Touch array of the Touching Surfaces experiment © DLR: All rights reserved.
30 August 2021
In two months, German ESA astronaut Matthias Maurer will set off on his mission to the International Space Station ISS, and preparations are underway. The experiments which he will supervise during the mission are already there: on Sunday, the first part of the 36 German experiments of his mission "Cosmic Kiss" was brought to the ISS on behalf of the US space agency NASA with a Dragon capsule of the US space company SpaceX from the Kennedy Space Center in Florida. Three experiments from the DLR Institute of Aerospace Medicine in Cologne are also on board:
Please touch! Testing new antimicrobial surfaces on the ISS
Long-term stays of humans in a space station lead to the development of their own microflora from the microorganisms carried along. This can have an impact on the health of astronauts, especially if their composition changes under the conditions of space flight. It has also been shown that biofilms lead to material damage. Therefore, new concepts for cabin hygiene are needed. With the "Touching Surfaces" experiment, new types of laser-structured surfaces are being researched for their antimicrobial effect under space conditions. The various surfaces will be touched regularly during the mission and then examined on Earth by microbiologists and material scientists. Prof. Dr. Ralf Möller, scientific lead, and Katharina Siems, staff member of the Department of Radiation Biology of the Institute of Aerospace Medicine and the partners Saarland University (Prof. Dr. Frank Mücklich & Daniel Müller), University College London (Malica Schmidt) and the Bonn-Rhein-Sieg University of Applied Sciences (Microbiome Center) are looking forward to the start of their experiment: "The results of this project will enable us to design antimicrobial contact surfaces in a more targeted manner and thus efficiently prevent the spread of germs and biofilms. Areas of application for such contact surfaces include astronautical space travel as well as earthly public facilities and means of transport, hospitals or food industry," explains Ralf Möller.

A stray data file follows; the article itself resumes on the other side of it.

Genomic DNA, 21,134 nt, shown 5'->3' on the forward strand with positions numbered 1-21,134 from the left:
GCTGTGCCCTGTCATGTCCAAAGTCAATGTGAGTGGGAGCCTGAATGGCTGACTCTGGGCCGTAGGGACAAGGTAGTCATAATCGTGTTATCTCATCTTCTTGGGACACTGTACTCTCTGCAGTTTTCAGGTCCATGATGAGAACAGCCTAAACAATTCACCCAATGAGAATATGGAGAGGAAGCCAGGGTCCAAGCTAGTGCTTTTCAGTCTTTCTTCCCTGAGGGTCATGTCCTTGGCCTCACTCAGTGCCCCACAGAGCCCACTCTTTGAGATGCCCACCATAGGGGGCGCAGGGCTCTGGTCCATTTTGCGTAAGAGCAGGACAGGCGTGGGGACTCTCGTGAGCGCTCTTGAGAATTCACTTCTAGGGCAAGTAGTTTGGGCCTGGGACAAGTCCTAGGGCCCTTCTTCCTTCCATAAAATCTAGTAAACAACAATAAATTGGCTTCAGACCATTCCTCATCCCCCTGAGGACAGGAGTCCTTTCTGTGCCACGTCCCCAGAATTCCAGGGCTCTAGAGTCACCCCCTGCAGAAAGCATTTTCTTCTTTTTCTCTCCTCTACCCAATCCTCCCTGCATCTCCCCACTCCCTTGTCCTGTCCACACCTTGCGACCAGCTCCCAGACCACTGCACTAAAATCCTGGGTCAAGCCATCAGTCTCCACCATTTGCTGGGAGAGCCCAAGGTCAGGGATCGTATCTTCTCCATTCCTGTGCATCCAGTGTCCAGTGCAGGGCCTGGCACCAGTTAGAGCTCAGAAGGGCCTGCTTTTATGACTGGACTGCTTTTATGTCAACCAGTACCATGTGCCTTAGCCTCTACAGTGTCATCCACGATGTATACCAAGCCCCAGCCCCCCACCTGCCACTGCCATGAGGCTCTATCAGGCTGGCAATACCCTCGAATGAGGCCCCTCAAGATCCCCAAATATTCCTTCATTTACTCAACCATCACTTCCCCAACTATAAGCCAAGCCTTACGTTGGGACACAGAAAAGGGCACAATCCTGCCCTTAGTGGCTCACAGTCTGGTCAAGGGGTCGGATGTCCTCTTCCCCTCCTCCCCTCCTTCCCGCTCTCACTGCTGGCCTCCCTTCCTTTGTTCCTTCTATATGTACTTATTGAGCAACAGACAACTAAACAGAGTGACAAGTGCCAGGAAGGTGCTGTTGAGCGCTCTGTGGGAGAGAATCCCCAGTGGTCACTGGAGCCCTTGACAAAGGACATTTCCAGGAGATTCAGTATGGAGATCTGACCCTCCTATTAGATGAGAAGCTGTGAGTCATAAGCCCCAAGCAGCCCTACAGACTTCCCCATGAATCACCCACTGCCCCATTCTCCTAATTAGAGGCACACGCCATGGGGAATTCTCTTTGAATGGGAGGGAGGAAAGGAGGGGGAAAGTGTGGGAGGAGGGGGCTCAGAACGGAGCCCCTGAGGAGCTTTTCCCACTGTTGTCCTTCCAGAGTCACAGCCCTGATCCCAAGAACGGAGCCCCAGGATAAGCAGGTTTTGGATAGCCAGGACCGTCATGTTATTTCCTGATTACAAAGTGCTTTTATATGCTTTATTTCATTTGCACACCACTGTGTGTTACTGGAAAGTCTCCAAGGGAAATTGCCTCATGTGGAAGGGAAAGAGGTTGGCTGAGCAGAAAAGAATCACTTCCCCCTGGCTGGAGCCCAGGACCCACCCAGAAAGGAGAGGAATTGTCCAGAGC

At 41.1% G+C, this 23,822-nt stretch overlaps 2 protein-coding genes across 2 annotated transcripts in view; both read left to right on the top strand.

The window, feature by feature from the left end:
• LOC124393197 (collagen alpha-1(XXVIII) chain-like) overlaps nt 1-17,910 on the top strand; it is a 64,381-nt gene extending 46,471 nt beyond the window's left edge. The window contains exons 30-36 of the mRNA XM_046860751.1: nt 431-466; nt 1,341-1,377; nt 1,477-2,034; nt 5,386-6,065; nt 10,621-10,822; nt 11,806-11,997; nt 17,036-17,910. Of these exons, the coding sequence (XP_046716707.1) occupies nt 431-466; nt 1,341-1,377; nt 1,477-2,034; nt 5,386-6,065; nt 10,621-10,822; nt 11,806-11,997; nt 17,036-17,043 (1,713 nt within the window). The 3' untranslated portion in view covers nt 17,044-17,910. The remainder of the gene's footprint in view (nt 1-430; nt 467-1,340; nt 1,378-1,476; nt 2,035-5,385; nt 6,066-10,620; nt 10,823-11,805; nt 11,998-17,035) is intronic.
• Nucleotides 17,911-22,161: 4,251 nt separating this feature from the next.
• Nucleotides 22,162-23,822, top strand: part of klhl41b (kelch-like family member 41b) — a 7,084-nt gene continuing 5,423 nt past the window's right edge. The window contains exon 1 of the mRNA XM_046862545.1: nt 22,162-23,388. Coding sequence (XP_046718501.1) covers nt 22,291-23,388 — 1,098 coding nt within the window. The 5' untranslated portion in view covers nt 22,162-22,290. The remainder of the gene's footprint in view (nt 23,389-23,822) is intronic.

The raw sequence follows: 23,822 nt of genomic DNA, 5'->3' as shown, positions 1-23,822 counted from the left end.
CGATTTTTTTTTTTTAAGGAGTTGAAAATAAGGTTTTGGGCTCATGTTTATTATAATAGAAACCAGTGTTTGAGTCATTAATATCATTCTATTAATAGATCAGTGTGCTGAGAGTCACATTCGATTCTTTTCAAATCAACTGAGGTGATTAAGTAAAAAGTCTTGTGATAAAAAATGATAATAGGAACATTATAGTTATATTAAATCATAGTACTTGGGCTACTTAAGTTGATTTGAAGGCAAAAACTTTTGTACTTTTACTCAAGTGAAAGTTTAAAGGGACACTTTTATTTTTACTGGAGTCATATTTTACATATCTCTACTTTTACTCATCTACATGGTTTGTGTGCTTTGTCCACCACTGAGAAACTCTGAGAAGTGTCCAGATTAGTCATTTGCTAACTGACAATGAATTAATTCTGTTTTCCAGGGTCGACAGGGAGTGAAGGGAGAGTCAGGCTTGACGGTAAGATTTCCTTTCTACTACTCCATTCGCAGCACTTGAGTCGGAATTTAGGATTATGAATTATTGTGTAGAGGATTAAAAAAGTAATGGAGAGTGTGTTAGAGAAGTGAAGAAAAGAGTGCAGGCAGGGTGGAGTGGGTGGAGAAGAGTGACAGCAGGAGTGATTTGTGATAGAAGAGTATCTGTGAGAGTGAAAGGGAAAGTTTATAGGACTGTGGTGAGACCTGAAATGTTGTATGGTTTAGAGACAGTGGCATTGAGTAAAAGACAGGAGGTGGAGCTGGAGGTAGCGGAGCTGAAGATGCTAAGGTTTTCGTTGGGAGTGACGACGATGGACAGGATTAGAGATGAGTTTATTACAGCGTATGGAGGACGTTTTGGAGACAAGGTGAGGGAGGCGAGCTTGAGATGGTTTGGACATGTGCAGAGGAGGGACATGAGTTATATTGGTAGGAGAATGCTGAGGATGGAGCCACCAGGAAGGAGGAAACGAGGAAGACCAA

Involved in the "Touching Surfaces" experiment are pupils, students, teachers as well as the interested public as part of "Citizen Science" via interdisciplinary research. They get up-to-date insights into biology, medicine, physics, chemistry and material sciences. Identical sample carriers are tested by pupils and students, among others, similar to astronaut Matthias Maurer, to find out how microorganisms spread and what measures can prevent this spread.
BIOFILMS - Understanding the formation of bacterial biofilms
Another experiment from microbiology is "BIOFILMS" which will investigate the formation of bacterial biofilms on novel, antimicrobial metallic surfaces on the ISS. In preparation, nano-structures were created on various surfaces with lasers to prevent bacteria from settling on the surfaces. On the ISS, the interaction between the various surfaces and the bacteria/biofilms will be analysed under space conditions. The aim is to contain contamination with microorganisms in space and prevent material damage. These methods serve to fundamentally understand the formation of biofilms and can also play a role in reducing germ contamination, for example in hospitals or in industry.
Partners are the German Space Agency at DLR, the DLR Institute of Aerospace Medicine, Saarland University and ESA.
Retinal Diagnostics tests on a parabolic flight © DLR: All rights reserved.
Retinal Diagnostics - Detecting changes in the optic nerves
The technology tests that Matthias Maurer will carry out during his mission on the ISS also include the technology transfer project "Retinal Diagnostics". This experiment was developed from research conducted at the DLR Institute of Aerospace Medicine in Cologne and is a mobile, AI-supported diagnostic for the eye health of astronauts. Changes to the optic nerves caused by the influence of weightlessness are serious impairments for astronauts in space travel. However, the examinations are also important for neurological emergency medicine on Earth. During the mission on the ISS, the optic nerve head is to be measured for preventive and diagnostic purposes with the help of images taken with a very small, lightweight camera. In this way, changes can be tracked, but also the success of countermeasures can be determined. In the future, the device should be able to determine automatically with the help of artificial intelligence whether there are corresponding changes in the eye. Solving this problem is of crucial importance for future moon and Mars missions. The DLR Institute of Aerospace Medicine, DLR Technology Marketing and the European Astronaut Centre EAC in Cologne are involved.
Further information: Kick-off for 'Cosmic Kiss'